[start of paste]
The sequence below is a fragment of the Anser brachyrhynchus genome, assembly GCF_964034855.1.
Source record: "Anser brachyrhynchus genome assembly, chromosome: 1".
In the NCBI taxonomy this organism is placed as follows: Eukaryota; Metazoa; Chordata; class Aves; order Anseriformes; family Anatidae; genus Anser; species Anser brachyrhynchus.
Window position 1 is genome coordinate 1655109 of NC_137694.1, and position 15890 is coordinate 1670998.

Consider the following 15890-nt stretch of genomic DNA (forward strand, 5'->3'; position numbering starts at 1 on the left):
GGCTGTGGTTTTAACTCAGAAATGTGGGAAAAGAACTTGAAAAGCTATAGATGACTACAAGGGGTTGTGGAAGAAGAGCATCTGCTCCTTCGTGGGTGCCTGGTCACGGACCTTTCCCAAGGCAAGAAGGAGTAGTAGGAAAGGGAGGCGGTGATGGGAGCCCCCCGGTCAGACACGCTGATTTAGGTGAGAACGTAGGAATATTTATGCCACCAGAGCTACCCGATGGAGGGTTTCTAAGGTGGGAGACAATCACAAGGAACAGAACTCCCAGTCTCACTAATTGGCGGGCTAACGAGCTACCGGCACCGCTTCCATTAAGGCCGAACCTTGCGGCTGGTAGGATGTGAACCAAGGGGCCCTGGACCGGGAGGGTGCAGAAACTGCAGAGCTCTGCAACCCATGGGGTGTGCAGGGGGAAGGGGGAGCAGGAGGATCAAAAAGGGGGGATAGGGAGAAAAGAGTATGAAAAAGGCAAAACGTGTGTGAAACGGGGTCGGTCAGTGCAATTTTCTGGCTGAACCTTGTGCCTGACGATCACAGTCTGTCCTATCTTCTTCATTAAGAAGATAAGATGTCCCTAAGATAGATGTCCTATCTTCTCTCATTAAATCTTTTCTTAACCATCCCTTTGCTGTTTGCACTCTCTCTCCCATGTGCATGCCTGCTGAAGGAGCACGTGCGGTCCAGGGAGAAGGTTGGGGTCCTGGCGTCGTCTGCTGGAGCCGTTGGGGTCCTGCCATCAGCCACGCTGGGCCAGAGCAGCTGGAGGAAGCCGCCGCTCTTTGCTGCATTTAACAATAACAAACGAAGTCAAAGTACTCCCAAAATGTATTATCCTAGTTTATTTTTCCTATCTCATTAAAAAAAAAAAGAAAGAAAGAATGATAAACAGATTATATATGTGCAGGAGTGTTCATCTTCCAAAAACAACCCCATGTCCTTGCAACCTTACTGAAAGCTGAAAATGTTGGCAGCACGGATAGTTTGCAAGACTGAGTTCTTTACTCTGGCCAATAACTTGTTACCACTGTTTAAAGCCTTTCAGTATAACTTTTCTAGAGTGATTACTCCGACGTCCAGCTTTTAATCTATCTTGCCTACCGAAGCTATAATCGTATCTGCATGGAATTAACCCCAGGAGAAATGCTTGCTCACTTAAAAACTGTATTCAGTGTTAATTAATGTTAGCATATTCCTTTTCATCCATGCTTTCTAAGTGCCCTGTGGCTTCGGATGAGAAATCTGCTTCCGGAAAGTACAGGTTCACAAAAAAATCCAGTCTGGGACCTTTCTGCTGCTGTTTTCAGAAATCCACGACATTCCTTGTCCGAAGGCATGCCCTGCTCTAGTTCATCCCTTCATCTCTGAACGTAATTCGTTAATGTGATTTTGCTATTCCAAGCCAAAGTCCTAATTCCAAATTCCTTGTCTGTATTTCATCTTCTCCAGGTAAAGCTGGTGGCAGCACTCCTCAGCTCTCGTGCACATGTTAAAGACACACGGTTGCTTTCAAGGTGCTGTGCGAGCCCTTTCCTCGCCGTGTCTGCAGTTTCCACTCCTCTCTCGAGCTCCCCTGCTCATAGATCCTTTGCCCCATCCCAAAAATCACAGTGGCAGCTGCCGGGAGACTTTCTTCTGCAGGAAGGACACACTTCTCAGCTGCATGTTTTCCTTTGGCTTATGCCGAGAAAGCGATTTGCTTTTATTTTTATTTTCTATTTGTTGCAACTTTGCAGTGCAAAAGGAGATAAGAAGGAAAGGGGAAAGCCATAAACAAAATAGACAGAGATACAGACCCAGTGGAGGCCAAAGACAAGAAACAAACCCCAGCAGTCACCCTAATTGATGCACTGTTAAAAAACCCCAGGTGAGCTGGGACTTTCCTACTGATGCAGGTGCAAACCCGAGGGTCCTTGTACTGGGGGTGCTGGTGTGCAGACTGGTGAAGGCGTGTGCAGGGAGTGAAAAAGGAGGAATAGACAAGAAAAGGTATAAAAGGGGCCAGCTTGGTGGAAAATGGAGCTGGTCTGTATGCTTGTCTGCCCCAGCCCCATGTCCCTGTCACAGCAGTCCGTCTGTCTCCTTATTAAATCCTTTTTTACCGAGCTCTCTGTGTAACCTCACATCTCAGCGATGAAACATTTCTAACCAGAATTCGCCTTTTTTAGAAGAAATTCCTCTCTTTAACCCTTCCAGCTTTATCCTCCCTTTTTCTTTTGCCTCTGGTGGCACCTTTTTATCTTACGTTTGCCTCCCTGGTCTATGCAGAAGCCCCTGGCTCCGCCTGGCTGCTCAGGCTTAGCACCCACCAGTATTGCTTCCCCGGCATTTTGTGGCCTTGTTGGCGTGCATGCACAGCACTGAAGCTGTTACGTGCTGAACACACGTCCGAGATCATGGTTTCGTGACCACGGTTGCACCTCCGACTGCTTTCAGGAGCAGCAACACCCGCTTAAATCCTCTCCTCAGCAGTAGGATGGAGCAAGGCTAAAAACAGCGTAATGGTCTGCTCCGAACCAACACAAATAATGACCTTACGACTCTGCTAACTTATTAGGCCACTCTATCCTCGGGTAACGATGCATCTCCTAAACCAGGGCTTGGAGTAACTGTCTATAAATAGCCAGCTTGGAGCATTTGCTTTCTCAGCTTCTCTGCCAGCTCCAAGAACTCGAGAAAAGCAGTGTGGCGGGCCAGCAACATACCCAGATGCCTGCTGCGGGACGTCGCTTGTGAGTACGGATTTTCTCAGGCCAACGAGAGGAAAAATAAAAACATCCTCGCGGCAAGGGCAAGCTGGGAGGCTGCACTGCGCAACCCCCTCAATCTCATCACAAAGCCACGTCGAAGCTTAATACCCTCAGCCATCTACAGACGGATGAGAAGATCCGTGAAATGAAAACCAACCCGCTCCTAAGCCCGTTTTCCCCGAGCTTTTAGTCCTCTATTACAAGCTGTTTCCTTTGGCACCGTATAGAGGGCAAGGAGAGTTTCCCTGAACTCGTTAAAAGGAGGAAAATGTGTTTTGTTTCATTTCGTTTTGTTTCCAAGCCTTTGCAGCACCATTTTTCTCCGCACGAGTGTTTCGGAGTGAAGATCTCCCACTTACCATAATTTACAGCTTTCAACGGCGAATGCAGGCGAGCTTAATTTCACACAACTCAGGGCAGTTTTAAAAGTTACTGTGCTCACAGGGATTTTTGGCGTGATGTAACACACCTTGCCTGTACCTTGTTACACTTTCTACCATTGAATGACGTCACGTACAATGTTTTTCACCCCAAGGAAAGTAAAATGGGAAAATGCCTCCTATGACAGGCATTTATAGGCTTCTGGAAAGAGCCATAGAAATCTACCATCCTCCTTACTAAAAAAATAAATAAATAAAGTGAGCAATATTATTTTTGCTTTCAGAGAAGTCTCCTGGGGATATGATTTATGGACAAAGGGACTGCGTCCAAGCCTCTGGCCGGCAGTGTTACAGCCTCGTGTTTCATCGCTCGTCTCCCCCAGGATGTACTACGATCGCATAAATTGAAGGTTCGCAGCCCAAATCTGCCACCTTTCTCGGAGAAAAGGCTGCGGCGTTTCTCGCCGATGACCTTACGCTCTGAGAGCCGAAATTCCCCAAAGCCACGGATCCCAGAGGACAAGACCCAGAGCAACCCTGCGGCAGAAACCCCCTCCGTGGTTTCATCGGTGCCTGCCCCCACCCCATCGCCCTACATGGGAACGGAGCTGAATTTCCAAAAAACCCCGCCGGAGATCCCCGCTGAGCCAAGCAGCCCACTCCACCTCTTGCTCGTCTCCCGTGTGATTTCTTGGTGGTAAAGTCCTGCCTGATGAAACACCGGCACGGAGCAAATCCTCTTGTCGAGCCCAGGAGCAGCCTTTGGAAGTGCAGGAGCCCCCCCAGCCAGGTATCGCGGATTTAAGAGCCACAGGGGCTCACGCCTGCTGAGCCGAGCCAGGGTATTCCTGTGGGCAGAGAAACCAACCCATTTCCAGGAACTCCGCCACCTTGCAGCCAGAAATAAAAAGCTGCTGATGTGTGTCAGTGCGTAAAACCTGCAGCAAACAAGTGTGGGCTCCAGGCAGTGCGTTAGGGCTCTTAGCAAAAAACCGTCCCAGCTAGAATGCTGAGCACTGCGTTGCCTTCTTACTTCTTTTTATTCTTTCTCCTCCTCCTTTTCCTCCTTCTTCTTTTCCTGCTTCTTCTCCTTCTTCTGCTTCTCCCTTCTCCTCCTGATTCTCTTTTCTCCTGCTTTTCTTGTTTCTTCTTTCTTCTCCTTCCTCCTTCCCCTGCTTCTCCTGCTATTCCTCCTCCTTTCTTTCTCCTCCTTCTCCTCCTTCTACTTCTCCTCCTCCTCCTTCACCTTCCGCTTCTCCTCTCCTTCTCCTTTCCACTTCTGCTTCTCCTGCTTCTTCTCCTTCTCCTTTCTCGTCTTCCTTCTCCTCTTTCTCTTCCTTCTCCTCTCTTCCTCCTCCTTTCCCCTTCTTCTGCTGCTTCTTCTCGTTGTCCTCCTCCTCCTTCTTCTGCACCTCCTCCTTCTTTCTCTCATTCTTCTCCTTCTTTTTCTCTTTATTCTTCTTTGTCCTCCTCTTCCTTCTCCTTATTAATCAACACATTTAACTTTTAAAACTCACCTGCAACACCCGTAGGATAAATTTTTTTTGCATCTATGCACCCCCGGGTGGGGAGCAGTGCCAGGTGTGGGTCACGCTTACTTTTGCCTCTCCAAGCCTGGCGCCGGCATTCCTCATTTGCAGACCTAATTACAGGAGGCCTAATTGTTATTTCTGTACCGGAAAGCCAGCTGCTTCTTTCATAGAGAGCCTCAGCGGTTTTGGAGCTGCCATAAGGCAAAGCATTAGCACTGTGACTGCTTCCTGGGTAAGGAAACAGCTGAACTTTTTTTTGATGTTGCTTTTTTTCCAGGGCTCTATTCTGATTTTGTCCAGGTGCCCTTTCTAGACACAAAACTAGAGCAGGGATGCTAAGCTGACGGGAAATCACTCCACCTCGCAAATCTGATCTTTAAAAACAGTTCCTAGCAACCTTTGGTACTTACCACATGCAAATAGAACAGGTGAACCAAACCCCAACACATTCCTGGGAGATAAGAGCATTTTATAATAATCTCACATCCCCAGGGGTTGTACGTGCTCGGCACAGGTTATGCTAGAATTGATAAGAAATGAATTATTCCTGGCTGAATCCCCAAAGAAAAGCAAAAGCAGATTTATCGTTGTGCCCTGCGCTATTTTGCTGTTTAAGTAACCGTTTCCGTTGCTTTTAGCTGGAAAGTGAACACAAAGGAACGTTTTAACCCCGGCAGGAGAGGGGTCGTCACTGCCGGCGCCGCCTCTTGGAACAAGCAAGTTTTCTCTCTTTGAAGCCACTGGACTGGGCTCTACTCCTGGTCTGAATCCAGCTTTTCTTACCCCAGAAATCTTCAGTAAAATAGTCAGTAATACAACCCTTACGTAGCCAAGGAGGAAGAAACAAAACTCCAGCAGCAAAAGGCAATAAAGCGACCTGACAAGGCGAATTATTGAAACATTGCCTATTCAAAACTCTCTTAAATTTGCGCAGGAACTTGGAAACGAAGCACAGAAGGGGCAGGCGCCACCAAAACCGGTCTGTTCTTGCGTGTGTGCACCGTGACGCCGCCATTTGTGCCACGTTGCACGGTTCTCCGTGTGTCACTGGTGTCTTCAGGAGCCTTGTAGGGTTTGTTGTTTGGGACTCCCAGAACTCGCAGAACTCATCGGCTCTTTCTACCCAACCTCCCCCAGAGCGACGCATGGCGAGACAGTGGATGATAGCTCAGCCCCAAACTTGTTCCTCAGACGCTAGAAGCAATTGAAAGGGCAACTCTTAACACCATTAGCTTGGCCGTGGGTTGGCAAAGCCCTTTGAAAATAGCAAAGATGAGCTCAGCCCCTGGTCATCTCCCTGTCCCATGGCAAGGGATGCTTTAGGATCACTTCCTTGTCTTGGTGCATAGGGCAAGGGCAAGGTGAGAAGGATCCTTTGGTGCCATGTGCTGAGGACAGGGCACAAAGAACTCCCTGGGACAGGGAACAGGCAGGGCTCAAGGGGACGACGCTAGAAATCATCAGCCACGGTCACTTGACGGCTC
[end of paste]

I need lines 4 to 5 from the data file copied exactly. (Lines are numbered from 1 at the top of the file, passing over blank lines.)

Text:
Window position 1 is genome coordinate 1655109 of NC_137694.1, and position 15890 is coordinate 1670998.

Consider the following 15890-nt stretch of genomic DNA (forward strand, 5'->3'; position numbering starts at 1 on the left):